Comet Section        



by Carl Hergenrother (ALPO Comet Section Coordinator)


Members of the ALPO Comet Section have been producing quality comet observations since the Section’s formation in 1957. In turn, the section coordinators have done an excellent job in publishing analyses in the Journal of the ALPO. Just in the past year, research articles on the Comets of 2019 and 2020 were published in the Journal of the ALPO.

Goals of the ALPO Comets Section:

The ALPO Comet Section has a few primary goals. The first is to encourage and coordinate the observations of comets. The second is to share these observations with the wider community by posting all observations on the Section’s webpage. The third is to analyze the observations and publish our findings in a timely manner.

Much has changed over the history of the Section. Today the great majority of comets are discovered with CCD imagers. While the era of visual comet discovery may not be over yet, it visual discover of a comet has become a once in a few years event. As for photographic discovery that era is probably over. Amateur astronomers are still able to discover comets though most are using very “professional” methods, i.e. CCD cameras, automated telescopes and detection software. While professional surveys have always contributed to the discovery of comets, the fraction of comets discovered by professionals has increased.

Comet observation has also changed, but not as much as you’d think. The advent of CCD cameras and all-sky professional surveys may lead one to question the use of visual, or even backyard, observations. As impressive as surveys like ATLAS, Catalina Sky Survey, Mount Lemmon Survey, Pan-STARRS, Zwicky Transient Facility (ZTF) and others are, they do not cover enough of the sky as often as needed to keep all comets under constant watch. This means that backyard observers are often the first to notice sudden changes and provide the most thorough coverage throughout an apparition.

All types of observations are welcome including, but not restricted to: visual magnitude observations, visual drawings, visual descriptions, CCD images, CCD magnitude measurements, spectroscopy and photographs.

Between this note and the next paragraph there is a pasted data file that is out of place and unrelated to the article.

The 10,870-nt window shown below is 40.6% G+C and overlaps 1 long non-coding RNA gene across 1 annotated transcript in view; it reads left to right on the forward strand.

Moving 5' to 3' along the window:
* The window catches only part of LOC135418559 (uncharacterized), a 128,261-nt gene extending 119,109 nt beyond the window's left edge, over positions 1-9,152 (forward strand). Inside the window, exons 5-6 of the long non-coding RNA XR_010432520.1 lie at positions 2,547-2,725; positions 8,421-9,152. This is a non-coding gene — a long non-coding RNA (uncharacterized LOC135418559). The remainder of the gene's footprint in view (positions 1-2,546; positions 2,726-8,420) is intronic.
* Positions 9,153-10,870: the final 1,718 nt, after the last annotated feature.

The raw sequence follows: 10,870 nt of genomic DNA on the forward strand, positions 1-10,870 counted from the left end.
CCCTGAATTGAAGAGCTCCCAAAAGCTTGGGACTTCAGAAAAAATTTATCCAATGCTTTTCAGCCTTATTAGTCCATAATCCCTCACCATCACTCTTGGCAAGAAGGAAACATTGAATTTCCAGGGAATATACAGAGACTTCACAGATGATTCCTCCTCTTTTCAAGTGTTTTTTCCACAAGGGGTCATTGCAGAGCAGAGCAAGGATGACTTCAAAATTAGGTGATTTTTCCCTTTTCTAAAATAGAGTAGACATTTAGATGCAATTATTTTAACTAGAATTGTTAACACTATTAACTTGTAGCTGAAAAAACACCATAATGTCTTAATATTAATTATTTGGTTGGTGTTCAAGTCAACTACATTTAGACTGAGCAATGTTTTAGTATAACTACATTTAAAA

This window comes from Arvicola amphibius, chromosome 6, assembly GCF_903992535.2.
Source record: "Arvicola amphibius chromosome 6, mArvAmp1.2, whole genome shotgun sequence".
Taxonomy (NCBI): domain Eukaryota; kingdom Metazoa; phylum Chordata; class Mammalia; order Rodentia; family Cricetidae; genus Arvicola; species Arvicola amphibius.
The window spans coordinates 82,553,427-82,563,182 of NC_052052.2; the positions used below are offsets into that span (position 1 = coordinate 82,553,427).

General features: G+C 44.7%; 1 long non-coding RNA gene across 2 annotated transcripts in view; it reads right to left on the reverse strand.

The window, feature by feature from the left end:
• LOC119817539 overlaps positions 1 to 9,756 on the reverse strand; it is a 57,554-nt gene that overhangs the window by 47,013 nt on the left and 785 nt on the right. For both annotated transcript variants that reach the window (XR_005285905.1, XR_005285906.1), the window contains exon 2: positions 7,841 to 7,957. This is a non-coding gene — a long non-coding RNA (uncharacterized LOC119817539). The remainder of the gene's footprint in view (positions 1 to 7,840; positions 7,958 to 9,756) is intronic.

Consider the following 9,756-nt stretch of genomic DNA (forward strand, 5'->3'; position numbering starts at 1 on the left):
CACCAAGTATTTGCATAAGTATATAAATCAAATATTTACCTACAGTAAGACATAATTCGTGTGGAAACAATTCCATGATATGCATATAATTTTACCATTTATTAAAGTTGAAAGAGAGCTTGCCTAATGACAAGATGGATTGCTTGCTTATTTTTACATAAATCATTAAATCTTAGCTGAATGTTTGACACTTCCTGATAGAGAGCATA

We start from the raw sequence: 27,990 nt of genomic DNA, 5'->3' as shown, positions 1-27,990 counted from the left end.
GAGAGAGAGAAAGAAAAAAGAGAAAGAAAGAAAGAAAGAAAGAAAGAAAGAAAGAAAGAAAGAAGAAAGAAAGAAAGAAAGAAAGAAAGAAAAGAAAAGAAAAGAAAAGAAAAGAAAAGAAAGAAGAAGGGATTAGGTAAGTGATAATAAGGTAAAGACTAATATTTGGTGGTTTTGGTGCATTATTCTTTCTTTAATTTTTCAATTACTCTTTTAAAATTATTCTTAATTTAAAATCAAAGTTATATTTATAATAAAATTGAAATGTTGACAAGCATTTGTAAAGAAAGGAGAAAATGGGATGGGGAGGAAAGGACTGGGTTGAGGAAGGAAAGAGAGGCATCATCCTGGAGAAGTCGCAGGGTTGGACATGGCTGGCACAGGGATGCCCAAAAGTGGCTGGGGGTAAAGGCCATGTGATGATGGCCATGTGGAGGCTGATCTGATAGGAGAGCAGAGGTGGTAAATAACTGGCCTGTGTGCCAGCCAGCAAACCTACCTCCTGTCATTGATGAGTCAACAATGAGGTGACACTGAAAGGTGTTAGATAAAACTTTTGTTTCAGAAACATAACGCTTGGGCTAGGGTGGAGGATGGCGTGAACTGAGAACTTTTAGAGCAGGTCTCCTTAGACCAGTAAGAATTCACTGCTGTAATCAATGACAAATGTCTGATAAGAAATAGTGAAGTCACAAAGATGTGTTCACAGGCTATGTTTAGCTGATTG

About the Comet Section Coordinator:

I have been interest in astronomy, and especially comets, for nearly as long as I can remember. My first comet observations was of Comet Halley back in November 1985 with an old (1950s era) 60-mm refractor. At that time I was 12 years old. My comet observing kicked into a higher gear in 1989 when my parents bought me a Meade SN6 150-mm Schmidt-Newtonian reflector. In 1991 I moved to Tucson, Arizona to attend the University of Arizona. My first astronomy research job was reducing CCD images taken as part of Steve Larson’s comet monitoring program. Tim Spahr and I conducted a photographic comet/asteroid discovery program with the 0.4-m Catalina Schmidt. Over time this program evolved into the CCD-based Catalina Sky Survey. During my time surveying, I discovered comets C/1996 (Hergenrother-Spahr), 168P/Hergenrother, 175P/Hergenrother and 330P/Catalina. After leaving the Catalina Sky Survey in 2003, I was involved in the study of rotation properties of small near-Earth asteroids and served as a scientist and mission planner on the OSIRIS-REx asteroid sample return mission. My current work on comets involves visual observing with 10×50 and 30×125 binoculars and CCD/CMOS observing from my backyard observatory and remote observatories such as iTelescopes and Skygems Observatory.


I invite all comet observers to submit their observations to the Section and look forward to working with all contributors to the ALPO Comet Section.

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